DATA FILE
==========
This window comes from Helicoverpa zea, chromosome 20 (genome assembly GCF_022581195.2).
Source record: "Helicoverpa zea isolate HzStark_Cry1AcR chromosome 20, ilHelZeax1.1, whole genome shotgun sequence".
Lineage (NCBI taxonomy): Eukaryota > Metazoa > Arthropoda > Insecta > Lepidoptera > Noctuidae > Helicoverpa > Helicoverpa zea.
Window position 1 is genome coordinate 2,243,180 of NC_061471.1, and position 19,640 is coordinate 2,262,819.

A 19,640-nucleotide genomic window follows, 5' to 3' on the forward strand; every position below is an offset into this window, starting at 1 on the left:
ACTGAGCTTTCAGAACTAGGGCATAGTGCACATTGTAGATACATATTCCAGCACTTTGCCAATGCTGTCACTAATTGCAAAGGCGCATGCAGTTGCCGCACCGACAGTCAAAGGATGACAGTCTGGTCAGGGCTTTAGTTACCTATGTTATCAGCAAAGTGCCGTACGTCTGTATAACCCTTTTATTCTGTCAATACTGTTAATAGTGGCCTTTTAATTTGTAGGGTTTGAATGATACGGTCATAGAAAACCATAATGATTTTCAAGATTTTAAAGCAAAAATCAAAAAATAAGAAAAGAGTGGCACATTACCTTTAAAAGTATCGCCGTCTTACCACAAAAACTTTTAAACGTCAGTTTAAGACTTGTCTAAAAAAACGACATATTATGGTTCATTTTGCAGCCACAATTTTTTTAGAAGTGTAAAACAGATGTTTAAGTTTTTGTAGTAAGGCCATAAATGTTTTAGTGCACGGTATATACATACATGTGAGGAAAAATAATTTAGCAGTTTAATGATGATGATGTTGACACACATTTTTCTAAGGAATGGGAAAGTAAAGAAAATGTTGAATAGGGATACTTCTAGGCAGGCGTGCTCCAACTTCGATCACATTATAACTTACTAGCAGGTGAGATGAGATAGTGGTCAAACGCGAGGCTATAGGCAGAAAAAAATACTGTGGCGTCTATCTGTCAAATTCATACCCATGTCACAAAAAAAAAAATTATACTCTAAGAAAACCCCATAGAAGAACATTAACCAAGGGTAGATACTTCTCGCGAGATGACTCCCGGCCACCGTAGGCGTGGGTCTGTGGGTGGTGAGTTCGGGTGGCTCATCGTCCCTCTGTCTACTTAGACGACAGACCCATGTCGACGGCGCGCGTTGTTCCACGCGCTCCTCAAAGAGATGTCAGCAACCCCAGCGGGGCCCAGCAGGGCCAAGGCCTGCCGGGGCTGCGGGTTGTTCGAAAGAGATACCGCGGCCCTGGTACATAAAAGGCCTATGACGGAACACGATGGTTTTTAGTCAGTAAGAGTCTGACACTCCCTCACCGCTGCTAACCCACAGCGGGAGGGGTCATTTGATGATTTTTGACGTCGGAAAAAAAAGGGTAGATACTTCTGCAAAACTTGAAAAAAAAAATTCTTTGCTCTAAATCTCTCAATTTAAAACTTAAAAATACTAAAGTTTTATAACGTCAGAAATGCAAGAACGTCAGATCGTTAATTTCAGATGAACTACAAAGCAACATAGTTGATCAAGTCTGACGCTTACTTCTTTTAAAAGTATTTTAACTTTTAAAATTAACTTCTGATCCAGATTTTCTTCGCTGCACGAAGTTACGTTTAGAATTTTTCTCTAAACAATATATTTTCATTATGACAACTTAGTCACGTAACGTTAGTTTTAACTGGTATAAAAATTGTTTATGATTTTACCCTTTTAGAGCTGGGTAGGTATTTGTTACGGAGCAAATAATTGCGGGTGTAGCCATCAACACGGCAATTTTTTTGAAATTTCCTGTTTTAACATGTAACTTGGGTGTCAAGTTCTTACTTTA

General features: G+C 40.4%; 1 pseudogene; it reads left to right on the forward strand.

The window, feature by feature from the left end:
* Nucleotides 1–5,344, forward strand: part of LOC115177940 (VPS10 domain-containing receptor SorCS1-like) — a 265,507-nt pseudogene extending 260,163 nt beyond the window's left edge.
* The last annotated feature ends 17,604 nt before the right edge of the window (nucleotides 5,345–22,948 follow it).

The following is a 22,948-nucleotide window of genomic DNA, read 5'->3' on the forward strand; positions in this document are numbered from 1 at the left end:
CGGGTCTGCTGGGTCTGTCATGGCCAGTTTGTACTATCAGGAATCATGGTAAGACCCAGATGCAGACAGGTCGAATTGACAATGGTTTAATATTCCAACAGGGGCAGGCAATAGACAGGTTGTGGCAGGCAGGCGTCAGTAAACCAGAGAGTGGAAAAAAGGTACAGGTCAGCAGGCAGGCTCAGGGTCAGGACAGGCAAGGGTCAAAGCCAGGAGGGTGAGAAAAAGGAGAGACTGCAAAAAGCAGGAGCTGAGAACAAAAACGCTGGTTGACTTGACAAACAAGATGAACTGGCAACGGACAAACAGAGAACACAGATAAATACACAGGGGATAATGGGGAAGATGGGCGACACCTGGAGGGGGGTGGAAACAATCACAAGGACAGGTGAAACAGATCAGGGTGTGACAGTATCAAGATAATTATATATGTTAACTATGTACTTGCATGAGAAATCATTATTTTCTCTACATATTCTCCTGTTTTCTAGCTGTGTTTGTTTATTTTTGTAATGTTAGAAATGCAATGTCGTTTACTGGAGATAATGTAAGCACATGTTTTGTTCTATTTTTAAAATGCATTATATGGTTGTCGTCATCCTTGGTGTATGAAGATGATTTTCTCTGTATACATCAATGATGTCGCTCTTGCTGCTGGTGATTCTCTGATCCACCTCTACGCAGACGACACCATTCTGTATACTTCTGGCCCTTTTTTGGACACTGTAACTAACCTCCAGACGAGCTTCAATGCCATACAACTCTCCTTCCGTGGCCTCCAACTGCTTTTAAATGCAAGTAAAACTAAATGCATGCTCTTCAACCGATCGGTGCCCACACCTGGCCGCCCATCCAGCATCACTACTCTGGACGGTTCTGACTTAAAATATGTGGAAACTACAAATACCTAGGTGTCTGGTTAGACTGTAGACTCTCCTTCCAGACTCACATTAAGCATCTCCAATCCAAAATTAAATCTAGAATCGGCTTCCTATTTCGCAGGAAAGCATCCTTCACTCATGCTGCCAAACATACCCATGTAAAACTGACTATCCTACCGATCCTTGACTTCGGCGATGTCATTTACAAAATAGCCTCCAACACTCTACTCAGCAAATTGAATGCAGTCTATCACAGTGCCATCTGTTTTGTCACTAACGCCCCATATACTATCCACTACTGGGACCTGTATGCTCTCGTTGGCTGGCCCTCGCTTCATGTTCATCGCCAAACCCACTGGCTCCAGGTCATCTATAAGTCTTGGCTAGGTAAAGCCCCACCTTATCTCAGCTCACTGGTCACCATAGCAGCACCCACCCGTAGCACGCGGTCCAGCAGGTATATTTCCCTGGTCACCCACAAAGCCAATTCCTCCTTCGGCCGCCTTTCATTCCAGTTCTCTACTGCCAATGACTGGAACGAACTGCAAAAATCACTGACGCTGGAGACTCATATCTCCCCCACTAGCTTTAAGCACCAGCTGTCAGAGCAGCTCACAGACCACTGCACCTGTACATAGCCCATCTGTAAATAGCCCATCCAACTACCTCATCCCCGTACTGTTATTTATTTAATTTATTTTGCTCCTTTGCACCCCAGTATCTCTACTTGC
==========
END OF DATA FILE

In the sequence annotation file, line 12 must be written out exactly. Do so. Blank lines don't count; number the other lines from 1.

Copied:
CGGGTCTGCTGGGTCTGTCATGGCCAGTTTGTACTATCAGGAATCATGGTAAGACCCAGATGCAGACAGGTCGAATTGACAATGGTTTAATATTCCAACAGGGGCAGGCAATAGACAGGTTGTGGCAGGCAGGCGTCAGTAAACCAGAGAGTGGAAAAAAGGTACAGGTCAGCAGGCAGGCTCAGGGTCAGGACAGGCAAGGGTCAAAGCCAGGAGGGTGAGAAAAAGGAGAGACTGCAAAAAGCAGGAGCTGAGAACAAAAACGCTGGTTGACTTGACAAACAAGATGAACTGGCAACGGACAAACAGAGAACACAGATAAATACACAGGGGATAATGGGGAAGATGGGCGACACCTGGAGGGGGGTGGAAACAATCACAAGGACAGGTGAAACAGATCAGGGTGTGACAGTATCAAGATAATTATATATGTTAACTATGTACTTGCATGAGAAATCATTATTTTCTCTACATATTCTCCTGTTTTCTAGCTGTGTTTGTTTATTTTTGTAATGTTAGAAATGCAATGTCGTTTACTGGAGATAATGTAAGCACATGTTTTGTTCTATTTTTAAAATGCATTATATGGTTGTCGTCATCCTTGGTGTATGAAGATGATTTTCTCTGTATACATCAATGATGTCGCTCTTGCTGCTGGTGATTCTCTGATCCACCTCTACGCAGACGACACCATTCTGTATACTTCTGGCCCTTTTTTGGACACTGTAACTAACCTCCAGACGAGCTTCAATGCCATACAACTCTCCTTCCGTGGCCTCCAACTGCTTTTAAATGCAAGTAAAACTAAATGCATGCTCTTCAACCGATCGGTGCCCACACCTGGCCGCCCATCCAGCATCACTACTCTGGACGGTTCTGACTTAAAATATGTGGAAACTACAAATACCTAGGTGTCTGGTTAGACTGTAGACTCTCCTTCCAGACTCACATTAAGCATCTCCAATCCAAAATTAAATCTAGAATCGGCTTCCTATTTCGCAGGAAAGCATCCTTCACTCATGCTGCCAAACATACCCATGTAAAACTGACTATCCTACCGATCCTTGACTTCGGCGATGTCATTTACAAAATAGCCTCCAACACTCTACTCAGCAAATTGAATGCAGTCTATCACAGTGCCATCTGTTTTGTCACTAACGCCCCATATACTATCCACTACTGGGACCTGTATGCTCTCGTTGGCTGGCCCTCGCTTCATGTTCATCGCCAAACCCACTGGCTCCAGGTCATCTATAAGTCTTGGCTAGGTAAAGCCCCACCTTATCTCAGCTCACTGGTCACCATAGCAGCACCCACCCGTAGCACGCGGTCCAGCAGGTATATTTCCCTGGTCACCCACAAAGCCAATTCCTCCTTCGGCCGCCTTTCATTCCAGTTCTCTACTGCCAATGACTGGAACGAACTGCAAAAATCACTGACGCTGGAGACTCATATCTCCCCCACTAGCTTTAAGCACCAGCTGTCAGAGCAGCTCACAGACCACTGCACCTGTACATAGCCCATCTGTAAATAGCCCATCCAACTACCTCATCCCCGTACTGTTATTTATTTAATTTATTTTGCTCCTTTGCACCCCAGTATCTCTACTTGC